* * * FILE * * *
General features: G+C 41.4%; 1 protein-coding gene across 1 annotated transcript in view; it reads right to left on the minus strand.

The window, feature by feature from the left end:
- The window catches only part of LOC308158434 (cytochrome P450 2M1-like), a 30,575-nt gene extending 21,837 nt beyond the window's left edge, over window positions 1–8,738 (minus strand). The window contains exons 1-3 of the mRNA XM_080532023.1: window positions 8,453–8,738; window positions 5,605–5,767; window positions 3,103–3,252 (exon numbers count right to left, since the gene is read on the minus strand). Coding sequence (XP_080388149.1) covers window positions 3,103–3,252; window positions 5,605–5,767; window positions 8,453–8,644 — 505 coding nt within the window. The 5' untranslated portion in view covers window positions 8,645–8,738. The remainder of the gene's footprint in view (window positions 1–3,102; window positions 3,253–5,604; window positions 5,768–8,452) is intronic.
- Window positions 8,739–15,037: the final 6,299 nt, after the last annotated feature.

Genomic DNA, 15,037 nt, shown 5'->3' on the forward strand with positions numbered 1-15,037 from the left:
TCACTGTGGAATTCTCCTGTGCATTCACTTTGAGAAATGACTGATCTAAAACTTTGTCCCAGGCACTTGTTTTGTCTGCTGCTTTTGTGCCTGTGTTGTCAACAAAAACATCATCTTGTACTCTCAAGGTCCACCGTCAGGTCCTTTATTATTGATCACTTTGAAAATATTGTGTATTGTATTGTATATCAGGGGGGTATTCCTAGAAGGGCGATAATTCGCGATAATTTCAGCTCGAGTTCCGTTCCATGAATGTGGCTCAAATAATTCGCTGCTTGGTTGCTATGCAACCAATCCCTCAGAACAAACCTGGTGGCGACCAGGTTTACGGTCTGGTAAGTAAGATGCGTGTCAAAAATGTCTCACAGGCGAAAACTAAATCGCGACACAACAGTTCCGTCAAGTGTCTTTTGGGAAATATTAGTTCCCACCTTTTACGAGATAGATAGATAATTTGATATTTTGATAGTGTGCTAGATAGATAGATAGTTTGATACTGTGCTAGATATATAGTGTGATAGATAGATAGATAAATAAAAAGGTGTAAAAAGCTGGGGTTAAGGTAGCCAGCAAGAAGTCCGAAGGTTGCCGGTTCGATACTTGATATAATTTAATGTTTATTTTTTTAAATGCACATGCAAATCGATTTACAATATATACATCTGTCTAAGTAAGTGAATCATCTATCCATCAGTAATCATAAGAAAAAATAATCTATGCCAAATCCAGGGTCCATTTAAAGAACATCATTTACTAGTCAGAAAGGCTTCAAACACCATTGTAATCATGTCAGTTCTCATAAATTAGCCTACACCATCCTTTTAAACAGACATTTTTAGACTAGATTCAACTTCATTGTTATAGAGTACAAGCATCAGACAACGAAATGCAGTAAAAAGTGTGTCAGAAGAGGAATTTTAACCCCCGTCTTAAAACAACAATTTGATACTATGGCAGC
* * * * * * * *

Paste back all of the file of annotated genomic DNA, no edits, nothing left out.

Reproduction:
General features: G+C 41.4%; 1 protein-coding gene across 1 annotated transcript in view; it reads right to left on the minus strand.

The window, feature by feature from the left end:
- The window catches only part of LOC308158434 (cytochrome P450 2M1-like), a 30,575-nt gene extending 21,837 nt beyond the window's left edge, over window positions 1–8,738 (minus strand). The window contains exons 1-3 of the mRNA XM_080532023.1: window positions 8,453–8,738; window positions 5,605–5,767; window positions 3,103–3,252 (exon numbers count right to left, since the gene is read on the minus strand). Coding sequence (XP_080388149.1) covers window positions 3,103–3,252; window positions 5,605–5,767; window positions 8,453–8,644 — 505 coding nt within the window. The 5' untranslated portion in view covers window positions 8,645–8,738. The remainder of the gene's footprint in view (window positions 1–3,102; window positions 3,253–5,604; window positions 5,768–8,452) is intronic.
- Window positions 8,739–15,037: the final 6,299 nt, after the last annotated feature.

Genomic DNA, 15,037 nt, shown 5'->3' on the forward strand with positions numbered 1-15,037 from the left:
TCACTGTGGAATTCTCCTGTGCATTCACTTTGAGAAATGACTGATCTAAAACTTTGTCCCAGGCACTTGTTTTGTCTGCTGCTTTTGTGCCTGTGTTGTCAACAAAAACATCATCTTGTACTCTCAAGGTCCACCGTCAGGTCCTTTATTATTGATCACTTTGAAAATATTGTGTATTGTATTGTATATCAGGGGGGTATTCCTAGAAGGGCGATAATTCGCGATAATTTCAGCTCGAGTTCCGTTCCATGAATGTGGCTCAAATAATTCGCTGCTTGGTTGCTATGCAACCAATCCCTCAGAACAAACCTGGTGGCGACCAGGTTTACGGTCTGGTAAGTAAGATGCGTGTCAAAAATGTCTCACAGGCGAAAACTAAATCGCGACACAACAGTTCCGTCAAGTGTCTTTTGGGAAATATTAGTTCCCACCTTTTACGAGATAGATAGATAATTTGATATTTTGATAGTGTGCTAGATAGATAGATAGTTTGATACTGTGCTAGATATATAGTGTGATAGATAGATAGATAAATAAAAAGGTGTAAAAAGCTGGGGTTAAGGTAGCCAGCAAGAAGTCCGAAGGTTGCCGGTTCGATACTTGATATAATTTAATGTTTATTTTTTTAAATGCACATGCAAATCGATTTACAATATATACATCTGTCTAAGTAAGTGAATCATCTATCCATCAGTAATCATAAGAAAAAATAATCTATGCCAAATCCAGGGTCCATTTAAAGAACATCATTTACTAGTCAGAAAGGCTTCAAACACCATTGTAATCATGTCAGTTCTCATAAATTAGCCTACACCATCCTTTTAAACAGACATTTTTAGACTAGATTCAACTTCATTGTTATAGAGTACAAGCATCAGACAACGAAATGCAGTAAAAAGTGTGTCAGAAGAGGAATTTTAACCCCCGTCTTAAAACAACAATTTGATACTATGGCAGC